Turkish Army began trainings in Iraq at the invitation of the government

Turkish forces entered Iraq with Baghdad’s consent, a senior State Department official said Thursday.

The Turkish military “began to train some of these forces on the ground at the invitation of the Iraqi government”, according to the official who was not authorized to discuss the matter publicly.

The official stressed that as long as Turkish forces continue to have the consent of Iraq’s government their presence there is “fine”.

“They need to be coordinated with the Iraqi government,” he said.

Turkey and Iraq have engaged in a war of words about the presence of Turkish troops in northern Iraq’s Bashiqa.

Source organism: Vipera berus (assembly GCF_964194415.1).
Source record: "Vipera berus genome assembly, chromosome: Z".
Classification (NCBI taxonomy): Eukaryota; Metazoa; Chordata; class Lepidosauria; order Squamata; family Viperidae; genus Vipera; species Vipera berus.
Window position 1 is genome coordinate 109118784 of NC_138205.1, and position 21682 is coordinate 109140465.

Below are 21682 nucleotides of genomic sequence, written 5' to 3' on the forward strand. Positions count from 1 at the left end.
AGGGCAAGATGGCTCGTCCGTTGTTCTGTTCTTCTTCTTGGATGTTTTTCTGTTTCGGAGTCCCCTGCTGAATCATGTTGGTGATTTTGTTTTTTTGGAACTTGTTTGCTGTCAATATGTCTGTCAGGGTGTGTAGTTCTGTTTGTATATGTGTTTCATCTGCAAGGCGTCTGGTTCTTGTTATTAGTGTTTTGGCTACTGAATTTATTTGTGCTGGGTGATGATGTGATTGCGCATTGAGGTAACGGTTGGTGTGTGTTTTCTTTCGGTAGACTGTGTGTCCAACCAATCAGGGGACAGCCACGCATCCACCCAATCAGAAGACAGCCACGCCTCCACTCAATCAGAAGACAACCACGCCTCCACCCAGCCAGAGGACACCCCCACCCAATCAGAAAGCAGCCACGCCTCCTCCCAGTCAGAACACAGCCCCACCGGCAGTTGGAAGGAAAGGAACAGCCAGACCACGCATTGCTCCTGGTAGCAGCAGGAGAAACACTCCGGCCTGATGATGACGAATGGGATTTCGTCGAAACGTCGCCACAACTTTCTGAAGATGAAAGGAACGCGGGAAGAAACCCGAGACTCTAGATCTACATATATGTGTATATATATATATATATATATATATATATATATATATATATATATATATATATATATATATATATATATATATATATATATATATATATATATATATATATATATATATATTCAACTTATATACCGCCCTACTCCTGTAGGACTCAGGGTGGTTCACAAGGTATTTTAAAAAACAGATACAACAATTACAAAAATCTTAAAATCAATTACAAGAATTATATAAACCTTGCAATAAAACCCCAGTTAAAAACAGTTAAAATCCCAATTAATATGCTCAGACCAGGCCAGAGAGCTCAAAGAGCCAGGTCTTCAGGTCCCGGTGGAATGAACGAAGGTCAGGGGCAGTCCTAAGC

Turkish President Recep Tayyip Erdogan said Tuesday that Iraqi Prime Minister Haidar al-Abadi asked for the formation of a military base in Bashiqa. Erdogan told Abadi to “know his limits,” reminding him that Turkey’s military presence in Iraq was due to a demand made by Baghdad.

The countries have summoned respective ambassadors for consultations.

The spat “is not constructive”, the U.S. official said as anti-Daesh forces prepare to oust the group from its Iraqi capital, Mosul.

Turkey says its troops are going to be there to prevent any potential sectarian conflict in and around Mosul after the city is taken from Daesh.

The operation could begin as soon as next week if preparations are completed.

Source: Anadolu

Be the first to comment at "Turkish Army began trainings in Iraq at the invitation of the government"

Write your comment

This site uses Akismet to reduce spam. Learn how your comment data is processed.